HUNTSVILLE – In the face of intense international opposition, the state of Texas ended the life of convicted killer Javier SuA?rez Medina, 33, Wednesday at 6:23 p.m.
In response, Mexican President Vicente Fox protested the execution by canceling his previously scheduled trip to Texas and a meeting with President Bush.
Speaking from Huntsville, Mexican Consul General Eduardo Ibarrola said, “Mexico’s relationship with the United States is very complex and intense.”
The U.S. Supreme Court denied SuA?rez Medina a stay of execution. Gov. Rick Perry also declined to grant a one-time, 30-day reprieve.
A jury convicted SuA?rez Medina, a Mexican national, in 1989 for the 1988 shooting murder of Dallas-area anti-narcotics officer Lawrence Cadena, 43. Cadena was one of five officers killed in the line of duty in 1988. That year, Dallas had one of the highest homicide rates in the United States.
In the subsequent gun battle with police after Cadena’s death, SuA?rez Medina and a companion were shot in the legs. Another companion died at the scene.
Before his execution, SuA?rez Medina apologized for his crime and said he was “ready to go home.” He thanked the Mexican people for their recent show of support.
The Mexican Congress passed resolutions 10 days ago condemning the execution and the violation of international treaty protocols, which gives those arrested the right to consular notification.
At a press conference after the execution, Ibarrola again protested the application of the death penalty in SuA?rez Medina’s case and in the United States generally.
“We consider that the death penalty is unnecessary to combat crime, that it is not useful and that it does not resolve the suffering of the victims,” Ibarrola said.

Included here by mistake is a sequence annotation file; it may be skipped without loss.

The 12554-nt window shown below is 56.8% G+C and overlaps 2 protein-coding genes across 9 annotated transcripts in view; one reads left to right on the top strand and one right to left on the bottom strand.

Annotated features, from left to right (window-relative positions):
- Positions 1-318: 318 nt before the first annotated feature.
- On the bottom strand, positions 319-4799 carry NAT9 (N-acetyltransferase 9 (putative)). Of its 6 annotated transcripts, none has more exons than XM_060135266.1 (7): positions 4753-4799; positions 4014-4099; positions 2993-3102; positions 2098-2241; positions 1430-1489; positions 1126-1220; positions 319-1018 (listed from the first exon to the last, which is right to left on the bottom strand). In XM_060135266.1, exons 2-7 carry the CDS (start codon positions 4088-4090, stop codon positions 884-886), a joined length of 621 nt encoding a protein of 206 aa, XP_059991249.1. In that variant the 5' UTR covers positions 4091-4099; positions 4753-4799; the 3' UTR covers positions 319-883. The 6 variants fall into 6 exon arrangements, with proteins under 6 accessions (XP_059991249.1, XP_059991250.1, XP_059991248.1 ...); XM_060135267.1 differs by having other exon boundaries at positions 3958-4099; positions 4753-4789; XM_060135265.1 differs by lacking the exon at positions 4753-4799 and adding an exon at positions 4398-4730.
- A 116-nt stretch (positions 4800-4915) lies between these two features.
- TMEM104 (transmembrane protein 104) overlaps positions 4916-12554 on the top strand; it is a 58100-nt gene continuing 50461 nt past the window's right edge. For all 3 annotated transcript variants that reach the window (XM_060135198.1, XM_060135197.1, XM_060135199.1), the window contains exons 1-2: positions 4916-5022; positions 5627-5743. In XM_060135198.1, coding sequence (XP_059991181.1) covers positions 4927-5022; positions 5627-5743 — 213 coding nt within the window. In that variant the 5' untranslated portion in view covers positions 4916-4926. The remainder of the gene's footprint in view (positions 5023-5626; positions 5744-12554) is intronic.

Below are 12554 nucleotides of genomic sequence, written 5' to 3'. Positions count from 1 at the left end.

Dallas County Assistant District Attorney Lori Ordiway, however, said, “We are taking care of the rights of the people in this state, not to be the victims of crime. Their rights sometimes seem to be forgotten as well.”
The Consul General of Argentina, Horacio Wamba, accompanied the Mexican Consul to Huntsville as a sign of international protest.
After the execution, Cadena’s son, Lawrence Rudy Cadena, also a police officer, issued a statement to the press. Cadena thanked all those who had helped bring justice to this case and complimented SuA?rez Medina’s defense team for securing a “fair” trial, but refused to answer any questions.
In a letter to Fox delivered to the Mexican consul general in Dallas Tuesday, Cadena asked why the president had chosen to communicate with Perry rather than with Cadena, whose children are Mexican citizens.
“Why is [Mexico], the country of my children, defending a man who killed their grandfather?” said Cadena.
The international profile of SuA?rez Medina’s execution attracted about 20 death penalty opponents to Huntsville.
“I think in Texas, like in many other states, people accept [the death penalty] as natural, and it doesn’t occur to them there is [anything] wrong with it,” said Nancy Bailey of Houston, an anti-death penalty protester.
Bailey said she comes to Huntsville regularly to protest executions. Bailey said that for SuA?rez Medina’s execution, there was a “little more activity than we are used to.”
Kelly Epstein, another anti-death penalty protester, said she was not surprised by law officers’ violation of the Vienna Convention guaranteeing the right to consular notification.
“If we don’t [abolish the death penalty], then we have no right to preach at other countries like Iran,” Epstein said.
Copyright The Daily Texan